4. Procedure for manufacturing a headrest guide-tube for an automobile seat, including: providing a piece of sheet metal, having left and right side-edges; providing, along an upper-portion of the left side-edge of the piece of sheet metal, a series of tabs and sockets; providing, along an upper-portion of the right side-edge, a corresponding series of sockets and tabs; the series of tabs and sockets on the left side-edge corresponds to the series of sockets and tabs on the right side-edge in that, when the side-edges are brought together, the upper-portions of the left and right side-edges become interlaced together; providing, along a middle-portion of the left side-edge, a left plain-edge, free of tabs and sockets; providing, along a middle-portion of the right side-edge, a corresponding right plain-edge, free of tabs and sockets; bending the piece of sheet metal into the form of a cylindrical tube; the tube, thus formed, includes an upper-portion of the tube in which the upper-portions of the side-edges are interlaced together, and includes a middle-portion of the tube in which the middle-portions of the side-edges are not interlaced together; placing the tube between dies; the dies include a middle-portion of the dies, and the middle-portion of the dies is formed with a recess, into which the metal of the tube can expand radially outwards; the recess is so positioned that only metal from the middle-portion of the tube, in which the edges are not interlaced, can enter the recess; compressing the cylindrical tube axially with enough force to cause the metal of the tube to buckle axially, and expand outwards radially, into the recess, thereby forming a first ring-bead in the middle-portion of the tube.

5. Procedure of claim 4, wherein the dies include an upper-portion of the dies, which is so arranged as to confine the said interlaced upper-portion of the tube against radially-outward expansion during axial compression of the tube.

6. Procedure of claim 5, wherein the upper-portion of the dies is smaller, diametrally, than the interlaced upper-portion of the tube, whereby compressing the tube axially between the dies is effective to swage the upper-portion of the tube.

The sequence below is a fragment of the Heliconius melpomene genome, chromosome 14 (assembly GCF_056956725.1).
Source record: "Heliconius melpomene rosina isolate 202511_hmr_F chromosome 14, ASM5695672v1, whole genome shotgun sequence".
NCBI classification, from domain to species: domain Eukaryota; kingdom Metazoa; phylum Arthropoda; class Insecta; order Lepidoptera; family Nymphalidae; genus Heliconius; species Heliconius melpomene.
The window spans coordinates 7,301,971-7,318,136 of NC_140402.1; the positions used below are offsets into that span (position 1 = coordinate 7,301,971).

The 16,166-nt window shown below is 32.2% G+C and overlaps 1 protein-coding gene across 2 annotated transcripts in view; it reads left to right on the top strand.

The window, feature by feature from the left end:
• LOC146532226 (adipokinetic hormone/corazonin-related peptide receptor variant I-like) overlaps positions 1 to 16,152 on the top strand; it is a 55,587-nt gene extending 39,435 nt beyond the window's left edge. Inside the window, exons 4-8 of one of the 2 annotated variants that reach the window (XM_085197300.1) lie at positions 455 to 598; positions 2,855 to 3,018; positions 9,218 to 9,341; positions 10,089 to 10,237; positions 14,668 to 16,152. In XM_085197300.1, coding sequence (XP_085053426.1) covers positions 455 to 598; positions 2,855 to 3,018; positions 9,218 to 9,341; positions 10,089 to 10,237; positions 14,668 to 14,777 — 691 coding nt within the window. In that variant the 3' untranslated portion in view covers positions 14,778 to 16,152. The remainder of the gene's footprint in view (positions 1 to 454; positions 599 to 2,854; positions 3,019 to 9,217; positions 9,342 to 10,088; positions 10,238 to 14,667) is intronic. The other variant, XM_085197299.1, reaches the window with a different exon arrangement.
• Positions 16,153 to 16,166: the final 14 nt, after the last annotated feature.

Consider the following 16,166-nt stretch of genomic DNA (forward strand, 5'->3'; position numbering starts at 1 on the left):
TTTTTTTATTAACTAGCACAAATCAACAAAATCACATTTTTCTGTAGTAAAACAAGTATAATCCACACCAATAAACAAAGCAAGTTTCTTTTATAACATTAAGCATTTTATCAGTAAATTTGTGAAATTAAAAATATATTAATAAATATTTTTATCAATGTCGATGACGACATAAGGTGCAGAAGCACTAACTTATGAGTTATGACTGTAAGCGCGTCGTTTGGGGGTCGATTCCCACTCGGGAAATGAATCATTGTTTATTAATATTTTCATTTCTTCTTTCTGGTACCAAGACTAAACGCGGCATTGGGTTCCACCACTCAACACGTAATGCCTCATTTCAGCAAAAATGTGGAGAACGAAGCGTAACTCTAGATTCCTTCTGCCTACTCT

7. Procedure of claim 4, including: providing, along a lower-portion of the left side-edge of the piece of sheet metal, a lower series of tabs and sockets; providing, along a lower-portion of the right side-edge, a corresponding lower series of sockets and tabs; the lower series of tabs and sockets on the left side-edge corresponds to the lower series of sockets and tabs on the right side-edge in that, when the side-edges are brought together, the lower-portions of the left and right side-edges become interlaced together; the tube, thus formed, includes a lower-portion of the tube in which the lower-portions of the side-edges are interlaced together.

8. Procedure of claim 7, wherein the dies include a lower-portion of the dies, which is so arranged as to confine the said interlaced lower-portion of the tube against radially-outward expansion during axial compression of the tube.

9. Procedure of claim 7, wherein the lower-portion of the dies is smaller, diametrally, than the interlaced lower-portion of the tube, whereby compressing the tube axially between the dies is effective to swage the lower-portion of the tube.

10. Procedure of claim 4, including: placing the tube in a through-hole in a top-rail of a seat-frame, with the first ring-bead abutting against the top-rail, and against the edges of the hole therein; placing the top-rail and the tube, together, between dies, where the dies include a second recess into which the wall of the tube can expand outwards upon being compressed axially; the second recess in the dies is so positioned that only metal from the middle-portion of the tube, in which the edges are not interlaced, can enter the second recess; the second recess is positioned on the opposite side of the top-rail from the first ring-bead; compressing the tube axially with enough force to cause the metal of the tube to buckle axially, and expand outwards radially, into the second recess, thereby forming a second ring-bead in the middle-portion of the tube; whereby the top-rail is left gripped between the first and second ring-beads.